The campy slasher romp M3gan, released in January, is the latest entry in the toy-horror lineage of Child’s Play and The Conjuring. However, it updates the murderous doll motif for the age of artificial intelligence: The titular M3gan (Model 3 Generative Android) isn’t possessed, as with Chucky and Anabelle, by the soul of a Satanist serial killer, but by the internet; more precisely, by machine-learning algorithms that process vast troves of online data, ultimately prompting her to commit murder. The film’s successful marketing involved sequences tailor-made for TikTok, which predictably went viral and spawned many imitations.
M3gan’s release was also fortuitously timed to tap into collective anxieties around AI. A month earlier, OpenAI released the natural-language-generation chatbot ChatGPT. The disembodied ChatGPT, which has wowed users with its humanlike prose, has provoked some of the same reactions as the humanoid doll M3gan: Its output has been called “terrifying,” “creepy,” and “spooky.” The concrete fears provoked by ChatGPT are about the automation of jobs. M3gan, conversely, locates the risk of AI in the domestic sphere: The film suggests that it isn’t just your jobs the robots are coming for—but your family.
Discussions of the real, disembodied ChatGPT and the fictional, embodied M3gan often reference the “uncanny valley”: the term used in robotics for the unsetting emotional effect produced when technology comes too close to simulating humanity. In linking this fear of humanlike machines to disturbances in the family, M3gan harks back two major sources of the “uncanny-valley” theory: Sigmund Freud’s 1919 essay “The Uncanny” (1919) and the German psychiatrist Ernst Jentsch’s earlier study of the same topic.
Both Freud and Jentsch analyze an early literary precursor of M3gan: E.T.A. Hoffmann’s short story “The Sandman” (1816), perhaps the original creepy-doll narrative. In it, an inventor devises a female automaton, Olympia, who is so lifelike that the story’s protagonist, Nathanael, falls in love with her—to fatal consequences. Jentsch influentially argued that the feeling of the uncanny provoked by Hoffmann’s story is rooted in “intellectual uncertainty” about Olympia’s humanity or aliveness. Freud’s discussion of Jentsch’s theory in “The Uncanny” helped popularize this explanation, which influenced the “uncanny-valley” theory, but after considering this view, the founder of psychoanalysis rejected it and looked elsewhere for the source of the uncanny. Consistent with his other theories, he traced the uncanny to the re-emergence of repressed childhood traumas and complexes.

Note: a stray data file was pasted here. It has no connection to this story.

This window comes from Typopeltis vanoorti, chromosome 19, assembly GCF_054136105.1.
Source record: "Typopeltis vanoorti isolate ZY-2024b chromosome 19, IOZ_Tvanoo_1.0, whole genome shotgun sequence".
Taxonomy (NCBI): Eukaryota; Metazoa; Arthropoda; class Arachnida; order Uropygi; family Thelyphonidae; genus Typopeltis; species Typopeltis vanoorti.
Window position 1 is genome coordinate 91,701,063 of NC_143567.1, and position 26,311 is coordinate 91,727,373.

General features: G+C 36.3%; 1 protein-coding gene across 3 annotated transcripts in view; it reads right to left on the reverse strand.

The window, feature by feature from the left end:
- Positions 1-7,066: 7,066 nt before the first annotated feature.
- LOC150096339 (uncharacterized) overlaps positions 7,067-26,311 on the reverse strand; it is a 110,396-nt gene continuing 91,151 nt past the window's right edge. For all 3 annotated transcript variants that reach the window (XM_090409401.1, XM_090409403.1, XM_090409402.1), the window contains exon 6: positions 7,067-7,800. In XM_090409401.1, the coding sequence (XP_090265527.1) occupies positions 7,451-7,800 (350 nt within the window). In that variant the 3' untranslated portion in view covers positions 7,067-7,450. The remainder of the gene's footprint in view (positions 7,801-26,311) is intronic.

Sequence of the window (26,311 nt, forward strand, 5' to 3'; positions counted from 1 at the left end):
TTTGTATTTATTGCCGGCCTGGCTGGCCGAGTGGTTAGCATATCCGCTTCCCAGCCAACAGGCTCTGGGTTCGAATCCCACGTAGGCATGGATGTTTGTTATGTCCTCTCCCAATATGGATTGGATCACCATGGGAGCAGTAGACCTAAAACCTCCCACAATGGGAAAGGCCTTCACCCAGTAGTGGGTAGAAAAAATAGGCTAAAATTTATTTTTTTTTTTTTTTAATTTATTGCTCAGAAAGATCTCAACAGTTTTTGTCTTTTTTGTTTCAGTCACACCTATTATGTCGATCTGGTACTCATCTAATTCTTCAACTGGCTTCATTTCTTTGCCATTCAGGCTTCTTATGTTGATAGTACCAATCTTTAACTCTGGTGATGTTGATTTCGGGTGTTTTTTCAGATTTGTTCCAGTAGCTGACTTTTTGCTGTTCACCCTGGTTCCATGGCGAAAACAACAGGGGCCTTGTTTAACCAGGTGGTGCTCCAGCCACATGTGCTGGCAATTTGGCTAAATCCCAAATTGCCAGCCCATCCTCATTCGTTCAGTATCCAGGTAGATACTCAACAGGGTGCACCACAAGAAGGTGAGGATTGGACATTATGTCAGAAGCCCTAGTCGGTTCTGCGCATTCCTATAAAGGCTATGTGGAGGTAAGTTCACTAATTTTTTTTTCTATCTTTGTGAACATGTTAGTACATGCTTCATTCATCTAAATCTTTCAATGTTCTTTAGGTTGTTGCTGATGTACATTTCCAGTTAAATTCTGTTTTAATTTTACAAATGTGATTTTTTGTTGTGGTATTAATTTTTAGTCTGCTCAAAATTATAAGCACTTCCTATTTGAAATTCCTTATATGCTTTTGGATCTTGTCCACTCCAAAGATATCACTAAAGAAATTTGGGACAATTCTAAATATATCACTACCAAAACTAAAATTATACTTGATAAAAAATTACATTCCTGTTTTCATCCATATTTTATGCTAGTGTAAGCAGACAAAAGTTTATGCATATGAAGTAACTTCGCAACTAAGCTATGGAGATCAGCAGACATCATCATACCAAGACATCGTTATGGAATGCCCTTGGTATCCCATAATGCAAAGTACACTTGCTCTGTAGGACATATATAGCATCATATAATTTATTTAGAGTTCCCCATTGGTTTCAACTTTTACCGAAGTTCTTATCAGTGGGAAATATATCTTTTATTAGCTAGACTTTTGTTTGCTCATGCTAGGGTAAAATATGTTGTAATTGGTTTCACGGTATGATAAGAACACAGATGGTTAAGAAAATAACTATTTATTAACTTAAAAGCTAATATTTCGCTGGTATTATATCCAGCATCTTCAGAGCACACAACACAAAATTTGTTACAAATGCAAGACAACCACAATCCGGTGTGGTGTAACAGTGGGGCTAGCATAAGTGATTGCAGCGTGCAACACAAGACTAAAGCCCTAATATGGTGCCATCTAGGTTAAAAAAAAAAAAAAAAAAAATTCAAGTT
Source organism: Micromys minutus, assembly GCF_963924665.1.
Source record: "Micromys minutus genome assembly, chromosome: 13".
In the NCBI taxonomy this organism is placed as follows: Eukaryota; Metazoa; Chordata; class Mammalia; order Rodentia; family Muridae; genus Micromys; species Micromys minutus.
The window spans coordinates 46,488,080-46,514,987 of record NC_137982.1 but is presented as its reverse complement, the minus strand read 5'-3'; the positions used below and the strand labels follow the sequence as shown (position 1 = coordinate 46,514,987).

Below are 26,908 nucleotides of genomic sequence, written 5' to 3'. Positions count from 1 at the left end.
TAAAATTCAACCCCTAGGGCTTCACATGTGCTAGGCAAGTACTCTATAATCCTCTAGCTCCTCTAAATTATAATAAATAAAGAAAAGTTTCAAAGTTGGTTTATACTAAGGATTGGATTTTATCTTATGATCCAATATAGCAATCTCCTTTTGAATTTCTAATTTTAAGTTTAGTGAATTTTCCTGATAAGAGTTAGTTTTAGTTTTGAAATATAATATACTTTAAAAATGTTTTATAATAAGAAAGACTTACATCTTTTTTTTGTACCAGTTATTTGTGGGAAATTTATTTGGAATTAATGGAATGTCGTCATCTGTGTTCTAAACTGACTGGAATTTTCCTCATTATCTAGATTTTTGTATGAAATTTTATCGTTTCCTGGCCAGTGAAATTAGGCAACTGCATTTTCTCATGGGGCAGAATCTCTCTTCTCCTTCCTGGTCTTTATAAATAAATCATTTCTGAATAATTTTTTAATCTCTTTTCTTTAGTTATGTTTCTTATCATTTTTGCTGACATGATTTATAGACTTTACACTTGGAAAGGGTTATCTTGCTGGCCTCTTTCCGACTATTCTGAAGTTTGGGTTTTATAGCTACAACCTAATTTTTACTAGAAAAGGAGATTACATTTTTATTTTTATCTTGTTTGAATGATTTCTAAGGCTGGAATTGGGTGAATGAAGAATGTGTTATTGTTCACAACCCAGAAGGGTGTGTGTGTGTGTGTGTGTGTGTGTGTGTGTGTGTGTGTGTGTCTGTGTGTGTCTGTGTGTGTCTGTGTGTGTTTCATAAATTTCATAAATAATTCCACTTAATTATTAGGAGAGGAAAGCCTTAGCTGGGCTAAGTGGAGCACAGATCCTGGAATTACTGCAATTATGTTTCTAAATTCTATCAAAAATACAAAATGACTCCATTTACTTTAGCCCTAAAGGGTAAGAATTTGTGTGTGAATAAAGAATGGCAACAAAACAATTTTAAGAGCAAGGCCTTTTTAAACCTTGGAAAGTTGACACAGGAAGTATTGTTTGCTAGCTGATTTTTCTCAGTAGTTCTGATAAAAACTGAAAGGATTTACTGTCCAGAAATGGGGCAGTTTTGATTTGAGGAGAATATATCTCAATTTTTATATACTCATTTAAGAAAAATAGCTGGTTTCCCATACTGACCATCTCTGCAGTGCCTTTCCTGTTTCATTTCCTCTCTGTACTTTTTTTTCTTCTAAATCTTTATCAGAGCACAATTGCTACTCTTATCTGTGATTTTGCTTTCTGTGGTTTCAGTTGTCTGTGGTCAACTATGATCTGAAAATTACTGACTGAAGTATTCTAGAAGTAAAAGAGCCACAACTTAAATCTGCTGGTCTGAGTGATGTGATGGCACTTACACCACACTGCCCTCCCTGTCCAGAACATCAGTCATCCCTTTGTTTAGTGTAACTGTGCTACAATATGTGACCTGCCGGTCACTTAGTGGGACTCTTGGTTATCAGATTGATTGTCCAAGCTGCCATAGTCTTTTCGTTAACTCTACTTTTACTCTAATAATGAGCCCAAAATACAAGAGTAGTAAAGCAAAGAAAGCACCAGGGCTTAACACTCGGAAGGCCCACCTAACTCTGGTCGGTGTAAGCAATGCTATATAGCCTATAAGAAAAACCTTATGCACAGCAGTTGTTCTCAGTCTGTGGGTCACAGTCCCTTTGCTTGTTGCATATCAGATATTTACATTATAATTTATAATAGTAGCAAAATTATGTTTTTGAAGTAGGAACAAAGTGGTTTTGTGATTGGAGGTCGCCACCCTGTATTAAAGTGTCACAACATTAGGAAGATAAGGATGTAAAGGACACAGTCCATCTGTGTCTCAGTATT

This typical Freudian move might seem barely relevant to creepy AI dolls—if the plot of M3gan didn’t make the link explicit. The film begins with a young couple’s death in a car accident, which leaves their preteen daughter an orphan. The girl, Cady, is then taken in by her aunt Gemma, a roboticist at a company that manufactures interactive children’s toys. Gemma is disinclined to the duties of motherhood, so her niece’s arrival provides her with an impetus to complete M3gan, her most ambitious project: She works overtime to finish it so as to have, in effect, a life-sized animatronic iPad that will babysit Cady while she works.
M3gan’s overt function, then, is to replace Cady’s parents and take over unwanted parental duties from Gemma, a modern career woman uninterested in maternal responsibilities. M3gan not only supervises and entertains Cady, but assumes the responsibilities of socializing her—for instance, reminding her to wash her hands after using the bathroom. When Gemma unveils M3gan as a product, the marketing highlights her utility as a parental substitute, a point reiterated by ads for the film that state: “She’s more than a toy. She’s family.”